Technology Virtual Poland, almost two years ago, quoted in its article An example of a Sophia robot that gained citizenship in Saudi Arabia in 2017.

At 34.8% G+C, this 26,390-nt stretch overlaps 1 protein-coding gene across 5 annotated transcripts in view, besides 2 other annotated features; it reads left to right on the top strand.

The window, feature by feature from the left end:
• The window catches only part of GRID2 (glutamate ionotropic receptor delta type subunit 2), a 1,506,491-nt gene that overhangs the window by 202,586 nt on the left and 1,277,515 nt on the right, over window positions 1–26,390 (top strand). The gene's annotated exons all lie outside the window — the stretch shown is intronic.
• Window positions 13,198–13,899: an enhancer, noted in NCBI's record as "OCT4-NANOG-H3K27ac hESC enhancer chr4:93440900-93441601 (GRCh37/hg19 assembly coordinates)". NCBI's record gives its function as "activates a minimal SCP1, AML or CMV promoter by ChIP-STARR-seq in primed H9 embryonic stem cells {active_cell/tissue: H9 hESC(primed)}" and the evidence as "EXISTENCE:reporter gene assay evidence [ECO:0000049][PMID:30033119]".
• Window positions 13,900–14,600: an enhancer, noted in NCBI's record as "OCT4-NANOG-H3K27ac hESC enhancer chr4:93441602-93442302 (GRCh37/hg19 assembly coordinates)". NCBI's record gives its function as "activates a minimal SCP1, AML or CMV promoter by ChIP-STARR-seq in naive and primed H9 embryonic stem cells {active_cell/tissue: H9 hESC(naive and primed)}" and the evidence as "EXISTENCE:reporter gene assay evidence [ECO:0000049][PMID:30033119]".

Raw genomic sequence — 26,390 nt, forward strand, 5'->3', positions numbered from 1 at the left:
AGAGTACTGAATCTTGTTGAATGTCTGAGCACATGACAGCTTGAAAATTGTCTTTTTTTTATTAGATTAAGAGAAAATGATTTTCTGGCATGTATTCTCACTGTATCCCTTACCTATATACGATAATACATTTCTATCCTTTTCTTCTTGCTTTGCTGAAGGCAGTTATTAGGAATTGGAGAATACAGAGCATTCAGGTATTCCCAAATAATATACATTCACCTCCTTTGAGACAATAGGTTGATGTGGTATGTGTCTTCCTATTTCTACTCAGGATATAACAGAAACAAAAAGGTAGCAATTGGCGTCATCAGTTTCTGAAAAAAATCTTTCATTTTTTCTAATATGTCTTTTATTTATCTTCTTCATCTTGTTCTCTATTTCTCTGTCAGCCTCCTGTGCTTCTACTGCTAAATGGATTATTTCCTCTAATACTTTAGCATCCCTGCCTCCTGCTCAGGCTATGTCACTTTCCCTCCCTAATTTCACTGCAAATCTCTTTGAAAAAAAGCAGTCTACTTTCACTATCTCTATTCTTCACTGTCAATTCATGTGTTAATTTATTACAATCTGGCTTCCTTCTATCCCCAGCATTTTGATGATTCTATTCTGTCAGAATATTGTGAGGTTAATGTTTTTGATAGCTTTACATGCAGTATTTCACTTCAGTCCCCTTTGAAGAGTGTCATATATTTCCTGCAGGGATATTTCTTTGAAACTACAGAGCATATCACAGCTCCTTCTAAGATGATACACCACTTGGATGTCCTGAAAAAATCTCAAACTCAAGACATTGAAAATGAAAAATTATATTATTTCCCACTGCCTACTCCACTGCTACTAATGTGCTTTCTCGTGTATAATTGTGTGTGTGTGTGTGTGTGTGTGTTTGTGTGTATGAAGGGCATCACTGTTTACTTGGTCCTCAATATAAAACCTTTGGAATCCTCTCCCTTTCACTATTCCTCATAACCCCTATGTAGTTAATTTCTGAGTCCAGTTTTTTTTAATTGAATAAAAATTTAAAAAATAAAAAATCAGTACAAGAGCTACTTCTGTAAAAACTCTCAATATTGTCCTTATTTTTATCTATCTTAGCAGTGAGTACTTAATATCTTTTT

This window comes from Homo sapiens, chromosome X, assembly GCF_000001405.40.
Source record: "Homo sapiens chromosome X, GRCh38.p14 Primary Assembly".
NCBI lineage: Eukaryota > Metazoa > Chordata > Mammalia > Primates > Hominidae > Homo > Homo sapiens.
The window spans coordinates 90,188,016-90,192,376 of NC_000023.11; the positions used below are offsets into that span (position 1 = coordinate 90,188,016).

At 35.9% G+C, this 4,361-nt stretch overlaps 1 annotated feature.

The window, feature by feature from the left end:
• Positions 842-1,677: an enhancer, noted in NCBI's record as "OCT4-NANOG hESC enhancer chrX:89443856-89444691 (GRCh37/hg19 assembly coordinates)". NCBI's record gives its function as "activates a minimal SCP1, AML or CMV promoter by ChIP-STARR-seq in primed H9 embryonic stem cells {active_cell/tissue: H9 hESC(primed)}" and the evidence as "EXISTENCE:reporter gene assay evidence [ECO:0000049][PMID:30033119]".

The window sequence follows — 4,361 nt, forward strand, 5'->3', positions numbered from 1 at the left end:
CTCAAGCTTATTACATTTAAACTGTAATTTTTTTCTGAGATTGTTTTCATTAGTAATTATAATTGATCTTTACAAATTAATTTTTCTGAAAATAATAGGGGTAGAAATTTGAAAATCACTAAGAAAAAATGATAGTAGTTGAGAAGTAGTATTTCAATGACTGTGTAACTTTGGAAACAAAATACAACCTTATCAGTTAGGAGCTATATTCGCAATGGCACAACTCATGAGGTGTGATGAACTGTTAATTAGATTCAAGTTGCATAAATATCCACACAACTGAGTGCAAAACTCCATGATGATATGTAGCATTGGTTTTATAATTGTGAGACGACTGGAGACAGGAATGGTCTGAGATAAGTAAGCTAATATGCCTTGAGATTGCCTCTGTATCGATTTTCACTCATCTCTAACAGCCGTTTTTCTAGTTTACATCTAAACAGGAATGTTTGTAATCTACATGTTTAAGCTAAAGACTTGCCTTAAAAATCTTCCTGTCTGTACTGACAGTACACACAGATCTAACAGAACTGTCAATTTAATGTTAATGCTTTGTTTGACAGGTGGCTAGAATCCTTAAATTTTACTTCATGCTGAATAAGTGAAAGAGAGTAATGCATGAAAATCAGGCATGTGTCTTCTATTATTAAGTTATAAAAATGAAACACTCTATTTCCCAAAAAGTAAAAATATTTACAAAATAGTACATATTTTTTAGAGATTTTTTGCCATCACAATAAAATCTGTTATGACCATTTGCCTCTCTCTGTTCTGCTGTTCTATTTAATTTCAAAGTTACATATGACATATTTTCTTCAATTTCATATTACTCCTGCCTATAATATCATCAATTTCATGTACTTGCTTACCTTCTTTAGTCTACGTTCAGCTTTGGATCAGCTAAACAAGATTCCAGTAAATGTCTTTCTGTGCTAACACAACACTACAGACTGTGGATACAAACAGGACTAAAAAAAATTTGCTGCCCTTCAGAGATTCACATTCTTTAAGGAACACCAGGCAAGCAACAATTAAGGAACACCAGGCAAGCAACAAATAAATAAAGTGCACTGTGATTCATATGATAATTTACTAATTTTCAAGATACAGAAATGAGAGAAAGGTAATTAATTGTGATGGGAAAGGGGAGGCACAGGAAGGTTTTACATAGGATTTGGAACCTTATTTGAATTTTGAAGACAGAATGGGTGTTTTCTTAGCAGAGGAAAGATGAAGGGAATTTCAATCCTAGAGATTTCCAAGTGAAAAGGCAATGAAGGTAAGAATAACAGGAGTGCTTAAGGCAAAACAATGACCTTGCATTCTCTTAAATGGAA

In confirmation of the reality of the problem of free will of robots and their sexual destiny have already spoken out philosophers, futurologists and lawyers, and in a most serious manner. Many have rightly linked the way a robot is constructed to its impact on the psychological and sociological construction of humans. Aditi Murti of The Swaddle states that designing robots with the ability to turn them off when they refuse intercourse provides an opportunity to commit rape involuntarily, which is not at all a sign of the robot’s free will, but only an illusion of it. Philosopher Robert Sparrow openly opposes the idea that robots should be able to give consent in any way, because the lack of consent may result in the desire to carry out rape fantasies, resulting in the behavioral perpetuation of the pattern. – Robots will not be able to be raped unless robot designers make certain design choices – claims. The very construction of robots in the form of women can be detrimental to the fair sex. – If robots always consent to sex, it is unfair and unethical to women, because it is their shape that sex robots take – explains the philosopher. In men’s minds, this will lead to the diminution of women’s rank in humanity and dehumanize them through robotic experiences, in various dimensions. Today there is a noticeable harmful effect of pornography on sexual behavior, what about when these behaviors will be a direct result of robotic habits, or when robots gain a higher status in the eyes of men than real women. This opinion is also echoed by Kathleen Richardson, who compares sex robotics to prostitution – If some women do not consent, their place will be taken by prostitutes and sex robots – expert fears.